Remember that you don’t have to be a trained therapist to be the one making the biggest difference to someone’s mental health. A mental health check-in from a friend, a neighbor, a colleague, or even a stranger can save a life.

If you or someone you know is struggling, the National Suicide Prevention Lifeline is 800-273-8255. The world is a better place with you in it.

Goal-setting in executive coaching – Dr. Robin

November 17, 2021

You’ve decided to work with an executive coach to help with your career goals or professional development. Now what? The platform of executive coaching is created from your goals and establishing these goals is the first step towards your success.

Executive coaching will often start with the creation of a three-tier plan. The first tier focuses on the question, “Where do you want to be?” The answer to this question creates your top-tier vision, the overall accomplishment you want to achieve, which coaching will facilitate. Once your vision is clearly defined, an executive coach will help you establish your goals towards that vision. The goals on tier two break down the vision into manageable pieces. As you focus on one or more goals at a time, you are moving forward towards the accomplishment of your vision. To move forward, however, you need more than the “what” defined by your goals; you also need a “how”; tier three addresses this. Each goal is analyzed to determine action steps to achieve the goal. You work through your action steps to accomplish each goal which will result in the attainment of your vision.

Goals must meet certain criteria to be successful:

• Your goals should be articulated in specific terms to help with the action steps.
• They should also be measurable to provide evidence of your progress or to reevaluate if the action steps aren’t working.
• Goals should be realistic regarding time frame and resources.
• Finally, successful goals are relevant in terms of your values and vision, and they should be based upon a timeline to encourage prioritization and to keep you motivated.

As part of goal setting, the executive coach may also assess your strengths and how these can be utilized in the action steps. The strength analysis will also help define how these characteristics and skills can help with any challenges hindering goal attainment.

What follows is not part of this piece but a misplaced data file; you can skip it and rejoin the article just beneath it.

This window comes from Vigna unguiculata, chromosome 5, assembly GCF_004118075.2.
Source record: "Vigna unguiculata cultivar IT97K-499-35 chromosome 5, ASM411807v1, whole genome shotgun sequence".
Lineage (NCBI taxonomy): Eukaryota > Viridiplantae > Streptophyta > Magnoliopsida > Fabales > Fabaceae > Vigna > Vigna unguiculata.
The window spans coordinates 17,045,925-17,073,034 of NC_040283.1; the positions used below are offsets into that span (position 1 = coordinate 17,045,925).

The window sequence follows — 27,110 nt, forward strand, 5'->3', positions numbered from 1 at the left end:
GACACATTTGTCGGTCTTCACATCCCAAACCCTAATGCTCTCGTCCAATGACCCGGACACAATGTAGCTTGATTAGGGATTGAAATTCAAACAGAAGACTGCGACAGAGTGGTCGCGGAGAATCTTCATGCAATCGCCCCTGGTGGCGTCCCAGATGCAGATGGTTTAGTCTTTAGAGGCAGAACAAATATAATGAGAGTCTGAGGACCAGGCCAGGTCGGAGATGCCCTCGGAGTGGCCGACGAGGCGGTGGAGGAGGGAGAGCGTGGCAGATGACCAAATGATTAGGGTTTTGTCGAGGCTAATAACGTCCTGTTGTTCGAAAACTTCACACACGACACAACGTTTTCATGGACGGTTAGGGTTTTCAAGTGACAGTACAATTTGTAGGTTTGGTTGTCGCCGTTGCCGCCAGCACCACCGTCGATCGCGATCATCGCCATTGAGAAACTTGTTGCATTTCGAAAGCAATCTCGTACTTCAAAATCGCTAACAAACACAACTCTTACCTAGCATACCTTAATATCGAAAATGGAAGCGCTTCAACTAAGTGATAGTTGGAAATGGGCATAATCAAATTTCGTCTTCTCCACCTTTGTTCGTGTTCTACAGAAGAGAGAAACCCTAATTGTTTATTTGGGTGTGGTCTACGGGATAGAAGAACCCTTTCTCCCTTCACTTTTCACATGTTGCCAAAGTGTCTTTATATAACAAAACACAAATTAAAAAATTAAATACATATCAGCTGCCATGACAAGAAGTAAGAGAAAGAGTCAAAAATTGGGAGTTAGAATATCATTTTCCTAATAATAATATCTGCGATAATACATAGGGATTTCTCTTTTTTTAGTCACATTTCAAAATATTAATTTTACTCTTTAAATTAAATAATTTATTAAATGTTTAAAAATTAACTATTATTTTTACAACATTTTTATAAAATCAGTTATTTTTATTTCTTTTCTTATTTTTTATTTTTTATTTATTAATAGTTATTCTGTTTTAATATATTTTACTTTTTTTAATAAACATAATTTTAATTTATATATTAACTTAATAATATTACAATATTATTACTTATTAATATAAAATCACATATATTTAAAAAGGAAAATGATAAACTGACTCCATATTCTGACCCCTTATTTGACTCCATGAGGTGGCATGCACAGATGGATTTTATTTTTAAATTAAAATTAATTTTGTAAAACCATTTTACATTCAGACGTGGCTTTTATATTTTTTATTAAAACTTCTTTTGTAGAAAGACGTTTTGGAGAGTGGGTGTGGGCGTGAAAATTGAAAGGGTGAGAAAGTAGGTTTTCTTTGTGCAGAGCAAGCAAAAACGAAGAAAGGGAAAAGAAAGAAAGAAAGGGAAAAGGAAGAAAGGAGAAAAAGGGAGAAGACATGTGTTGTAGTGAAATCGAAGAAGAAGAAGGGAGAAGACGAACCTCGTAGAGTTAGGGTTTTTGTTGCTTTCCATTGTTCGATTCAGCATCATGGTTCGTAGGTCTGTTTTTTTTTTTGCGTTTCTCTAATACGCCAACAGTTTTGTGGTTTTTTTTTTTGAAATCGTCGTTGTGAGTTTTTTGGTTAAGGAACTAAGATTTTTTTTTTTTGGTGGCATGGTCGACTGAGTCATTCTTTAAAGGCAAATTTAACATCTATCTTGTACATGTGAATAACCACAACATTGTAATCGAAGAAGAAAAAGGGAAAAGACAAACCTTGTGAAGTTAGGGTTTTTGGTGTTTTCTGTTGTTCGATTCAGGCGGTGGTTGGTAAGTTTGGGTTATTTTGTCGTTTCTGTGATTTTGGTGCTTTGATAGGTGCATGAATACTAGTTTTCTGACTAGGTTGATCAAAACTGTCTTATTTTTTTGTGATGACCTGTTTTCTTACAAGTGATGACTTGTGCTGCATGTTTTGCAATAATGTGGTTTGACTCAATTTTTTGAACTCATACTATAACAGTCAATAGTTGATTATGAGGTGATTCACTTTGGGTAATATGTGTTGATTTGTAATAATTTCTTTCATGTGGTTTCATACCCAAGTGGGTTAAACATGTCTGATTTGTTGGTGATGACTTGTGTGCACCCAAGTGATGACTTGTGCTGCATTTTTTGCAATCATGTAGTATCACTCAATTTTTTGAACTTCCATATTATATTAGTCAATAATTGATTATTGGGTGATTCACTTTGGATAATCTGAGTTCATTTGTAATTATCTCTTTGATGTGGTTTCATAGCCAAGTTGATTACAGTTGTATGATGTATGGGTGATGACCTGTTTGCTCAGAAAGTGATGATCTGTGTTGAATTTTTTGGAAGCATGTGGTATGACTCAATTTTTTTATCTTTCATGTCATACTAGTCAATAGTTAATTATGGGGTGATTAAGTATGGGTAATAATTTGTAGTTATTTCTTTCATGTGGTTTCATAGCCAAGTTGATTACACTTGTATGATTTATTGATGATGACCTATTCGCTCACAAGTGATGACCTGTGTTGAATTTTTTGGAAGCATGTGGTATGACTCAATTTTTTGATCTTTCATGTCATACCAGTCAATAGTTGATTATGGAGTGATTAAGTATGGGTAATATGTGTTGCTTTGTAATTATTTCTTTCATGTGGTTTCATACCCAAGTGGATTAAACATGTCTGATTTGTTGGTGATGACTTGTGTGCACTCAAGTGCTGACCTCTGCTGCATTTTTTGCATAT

There are different ways in which individuals set goals in executive coaching. Very often after a quarterly or annual performance review, an executive becomes aware of areas for development and the coaching goals are based on what the executive wants to work on towards self-improvement. In addition, an executive might already have an awareness of their professional vision for themselves or their organizations, and the goals can be structured from that vision.

Goals can also be established together with your coach. Information from the executive’s role, professional feedback or structured assessments can help you and your coach determine the challenges which resulted in the data. Goal setting is then focused on how to improve those areas directly connected to your vision.

Finally, goal setting could be company-directed. An organization might hire a coach to work with an executive. This might come after a poor review or as part of a performance improvement plan. In this scenario, the goals will likely be based on the organization’s vision versus the executive’s vision. The organization will then use the goals to ascertain the executive’s progress.

When you work with an executive coach, your experience is not going to be like past training or continuing education opportunities. Executive coaching is individualized. It is your time to focus on you and where you want to be. Articulating your ideal vision in coaching is an appropriate approach, not just a pipedream.

Lessons from a coach – Dr. Robin

November 8, 2021

My daughter’s high school varsity volleyball team won the State Championships this past weekend. It was an amazing experience to watch, even more so because this group of girls are incredible. They support each other, LIKE each other, visibly and audibly have fun when warming up or playing together, and credit their success to being “14 strong”. They worked hard, enjoyed every minute and achieved their goal.

But while I am happy for and proud of my daughter and her teammates, their success came due to trickle down. The team achieved success because of their coach, the leader of this group. (Knowing the coach is a private individual, I’ll refer to her as Coach R.) It was due to this woman’s integration of powerful leadership skills that the team succeeded. There were four specific things Coach R did which made her stand out as a leader and brought her team to the championship level:

1. She created a platform of unity. Coach R made sure there wasn’t a spotlight on one or two players. There was no “star” of the team. Those on the bench were as valuable as those on the court. When she was interviewed after winning the State Finals game, Coach R said, “The U.S. volleyball team, their motto is ‘23 strong’. Even though only 12 players went to the Olympics, it took 23 players to get them there. And so that’s the model that we’ve embraced this year. It takes all 14 of us to earn the state championship, even though not every player was on the floor tonight.”

In an organization, this approach is also true. Is the success of the organization reliant on one member, or the team? And if the focus is on one team member, what does that do to the organization? The other team members feel devalued. They stop giving their all. They lose sight of the goal. And where does it leave the organization if that one “star” leaves? Left behind is a disjointed, disconnected and dissatisfied group of people. The unity Coach R created became the platform for the team’s approach to the goal.